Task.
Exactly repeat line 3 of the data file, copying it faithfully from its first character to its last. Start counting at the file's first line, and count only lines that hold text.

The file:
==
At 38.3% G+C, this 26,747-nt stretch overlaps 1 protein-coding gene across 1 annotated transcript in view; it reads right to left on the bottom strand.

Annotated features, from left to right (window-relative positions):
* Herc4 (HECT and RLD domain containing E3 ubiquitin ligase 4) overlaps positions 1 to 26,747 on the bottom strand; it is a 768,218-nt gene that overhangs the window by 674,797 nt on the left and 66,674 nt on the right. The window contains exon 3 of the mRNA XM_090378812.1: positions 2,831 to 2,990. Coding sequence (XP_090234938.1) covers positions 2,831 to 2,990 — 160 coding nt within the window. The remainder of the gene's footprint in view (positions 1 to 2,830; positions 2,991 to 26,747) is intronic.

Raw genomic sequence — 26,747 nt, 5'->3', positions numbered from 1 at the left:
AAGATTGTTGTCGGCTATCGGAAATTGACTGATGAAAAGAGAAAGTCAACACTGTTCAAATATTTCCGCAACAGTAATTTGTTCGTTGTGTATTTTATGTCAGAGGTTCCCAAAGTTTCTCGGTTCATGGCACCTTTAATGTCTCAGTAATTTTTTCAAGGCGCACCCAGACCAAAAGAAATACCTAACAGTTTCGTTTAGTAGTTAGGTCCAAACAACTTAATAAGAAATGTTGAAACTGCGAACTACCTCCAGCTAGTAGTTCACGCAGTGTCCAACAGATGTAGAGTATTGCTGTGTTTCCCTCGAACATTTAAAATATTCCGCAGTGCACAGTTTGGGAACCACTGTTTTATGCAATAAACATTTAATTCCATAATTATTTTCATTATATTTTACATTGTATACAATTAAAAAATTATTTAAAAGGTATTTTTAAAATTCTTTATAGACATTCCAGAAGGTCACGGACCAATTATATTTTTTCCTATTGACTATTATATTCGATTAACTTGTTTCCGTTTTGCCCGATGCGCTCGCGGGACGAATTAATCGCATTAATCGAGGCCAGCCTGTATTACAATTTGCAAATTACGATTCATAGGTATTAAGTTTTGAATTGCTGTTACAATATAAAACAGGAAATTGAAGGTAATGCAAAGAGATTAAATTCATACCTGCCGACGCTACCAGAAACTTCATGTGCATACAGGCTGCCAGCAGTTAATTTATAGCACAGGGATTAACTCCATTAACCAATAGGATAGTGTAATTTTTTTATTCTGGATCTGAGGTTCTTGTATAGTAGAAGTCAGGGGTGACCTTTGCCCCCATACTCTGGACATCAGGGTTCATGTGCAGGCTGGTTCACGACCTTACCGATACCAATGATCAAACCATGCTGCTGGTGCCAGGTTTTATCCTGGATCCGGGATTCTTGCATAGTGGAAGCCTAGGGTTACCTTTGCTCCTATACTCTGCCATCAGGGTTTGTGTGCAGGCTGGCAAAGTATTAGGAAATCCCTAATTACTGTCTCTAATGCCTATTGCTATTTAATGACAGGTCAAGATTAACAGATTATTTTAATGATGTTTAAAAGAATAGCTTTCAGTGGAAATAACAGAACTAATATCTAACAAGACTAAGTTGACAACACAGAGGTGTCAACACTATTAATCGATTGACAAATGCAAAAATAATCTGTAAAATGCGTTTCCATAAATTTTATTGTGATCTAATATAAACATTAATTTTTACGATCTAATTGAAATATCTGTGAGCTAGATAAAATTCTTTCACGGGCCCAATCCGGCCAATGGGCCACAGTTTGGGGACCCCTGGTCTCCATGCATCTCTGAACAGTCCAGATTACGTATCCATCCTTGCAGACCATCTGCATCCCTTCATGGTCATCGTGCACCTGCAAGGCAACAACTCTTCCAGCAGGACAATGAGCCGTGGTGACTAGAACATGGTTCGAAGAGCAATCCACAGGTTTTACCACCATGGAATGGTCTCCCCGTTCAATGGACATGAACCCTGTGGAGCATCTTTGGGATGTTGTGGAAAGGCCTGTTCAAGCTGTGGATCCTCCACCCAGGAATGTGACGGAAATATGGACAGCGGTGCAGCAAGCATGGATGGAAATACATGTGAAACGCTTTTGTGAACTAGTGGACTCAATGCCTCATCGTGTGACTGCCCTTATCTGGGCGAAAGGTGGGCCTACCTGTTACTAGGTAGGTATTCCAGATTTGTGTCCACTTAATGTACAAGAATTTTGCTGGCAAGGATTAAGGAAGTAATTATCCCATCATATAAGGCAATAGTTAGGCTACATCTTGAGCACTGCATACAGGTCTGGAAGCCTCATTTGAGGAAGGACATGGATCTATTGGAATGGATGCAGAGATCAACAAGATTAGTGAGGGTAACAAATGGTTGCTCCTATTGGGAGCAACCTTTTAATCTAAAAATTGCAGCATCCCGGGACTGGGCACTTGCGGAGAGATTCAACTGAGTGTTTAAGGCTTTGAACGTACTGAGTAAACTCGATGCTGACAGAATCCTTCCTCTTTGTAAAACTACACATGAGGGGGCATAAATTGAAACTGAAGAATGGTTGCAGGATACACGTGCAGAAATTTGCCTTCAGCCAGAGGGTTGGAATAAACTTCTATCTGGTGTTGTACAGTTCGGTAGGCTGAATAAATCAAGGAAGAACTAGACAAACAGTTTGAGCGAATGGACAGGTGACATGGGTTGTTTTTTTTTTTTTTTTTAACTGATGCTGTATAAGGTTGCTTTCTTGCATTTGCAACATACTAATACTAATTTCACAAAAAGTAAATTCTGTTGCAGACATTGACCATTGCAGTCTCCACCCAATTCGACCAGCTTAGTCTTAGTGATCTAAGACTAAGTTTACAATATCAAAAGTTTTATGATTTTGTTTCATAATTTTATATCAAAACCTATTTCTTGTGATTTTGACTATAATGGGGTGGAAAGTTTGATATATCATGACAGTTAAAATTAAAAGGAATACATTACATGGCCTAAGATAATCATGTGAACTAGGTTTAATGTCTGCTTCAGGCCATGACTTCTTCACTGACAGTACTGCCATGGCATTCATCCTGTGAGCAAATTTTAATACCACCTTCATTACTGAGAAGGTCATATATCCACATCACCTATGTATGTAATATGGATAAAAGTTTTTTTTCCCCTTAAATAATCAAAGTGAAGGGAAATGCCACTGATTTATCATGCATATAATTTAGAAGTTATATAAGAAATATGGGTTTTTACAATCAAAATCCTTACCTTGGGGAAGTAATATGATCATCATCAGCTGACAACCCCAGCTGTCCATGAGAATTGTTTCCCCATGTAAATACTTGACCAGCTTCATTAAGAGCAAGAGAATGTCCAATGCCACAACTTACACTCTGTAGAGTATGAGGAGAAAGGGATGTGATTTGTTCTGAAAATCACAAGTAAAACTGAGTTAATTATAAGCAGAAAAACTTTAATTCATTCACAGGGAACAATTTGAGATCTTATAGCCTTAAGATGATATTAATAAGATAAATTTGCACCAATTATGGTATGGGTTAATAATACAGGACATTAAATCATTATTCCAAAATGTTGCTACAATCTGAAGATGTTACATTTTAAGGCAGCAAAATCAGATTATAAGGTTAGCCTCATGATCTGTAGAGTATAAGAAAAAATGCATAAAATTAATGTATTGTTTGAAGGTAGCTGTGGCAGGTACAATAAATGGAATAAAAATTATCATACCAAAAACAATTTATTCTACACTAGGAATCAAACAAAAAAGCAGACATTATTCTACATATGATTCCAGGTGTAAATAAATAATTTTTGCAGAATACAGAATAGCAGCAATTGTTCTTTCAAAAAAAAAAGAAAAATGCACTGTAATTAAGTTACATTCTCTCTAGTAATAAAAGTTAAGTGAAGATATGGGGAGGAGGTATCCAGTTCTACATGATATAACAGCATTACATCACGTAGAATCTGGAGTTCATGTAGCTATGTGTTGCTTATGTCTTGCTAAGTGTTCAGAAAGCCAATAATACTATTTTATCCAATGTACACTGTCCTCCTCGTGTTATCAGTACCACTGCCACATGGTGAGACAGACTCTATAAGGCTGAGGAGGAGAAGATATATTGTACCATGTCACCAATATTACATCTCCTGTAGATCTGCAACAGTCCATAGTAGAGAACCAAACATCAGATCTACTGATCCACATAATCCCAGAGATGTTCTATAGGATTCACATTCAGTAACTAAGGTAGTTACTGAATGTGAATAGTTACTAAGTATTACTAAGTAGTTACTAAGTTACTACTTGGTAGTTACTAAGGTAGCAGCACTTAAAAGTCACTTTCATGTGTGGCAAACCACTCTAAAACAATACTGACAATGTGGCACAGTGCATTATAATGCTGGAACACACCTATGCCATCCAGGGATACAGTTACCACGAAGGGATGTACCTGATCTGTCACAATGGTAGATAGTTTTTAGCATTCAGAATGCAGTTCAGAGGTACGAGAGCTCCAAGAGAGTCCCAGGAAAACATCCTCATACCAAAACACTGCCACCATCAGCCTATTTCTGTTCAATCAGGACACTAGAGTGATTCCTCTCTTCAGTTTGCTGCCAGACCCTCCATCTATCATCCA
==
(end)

* Herc4 (HECT and RLD domain containing E3 ubiquitin ligase 4) overlaps positions 1 to 26,747 on the bottom strand; it is a 768,218-nt gene that overhangs the window by 674,797 nt on the left and 66,674 nt on the right. The window contains exon 3 of the mRNA XM_090378812.1: positions 2,831 to 2,990. Coding sequence (XP_090234938.1) covers positions 2,831 to 2,990 — 160 coding nt within the window. The remainder of the gene's footprint in view (positions 1 to 2,830; positions 2,991 to 26,747) is intronic.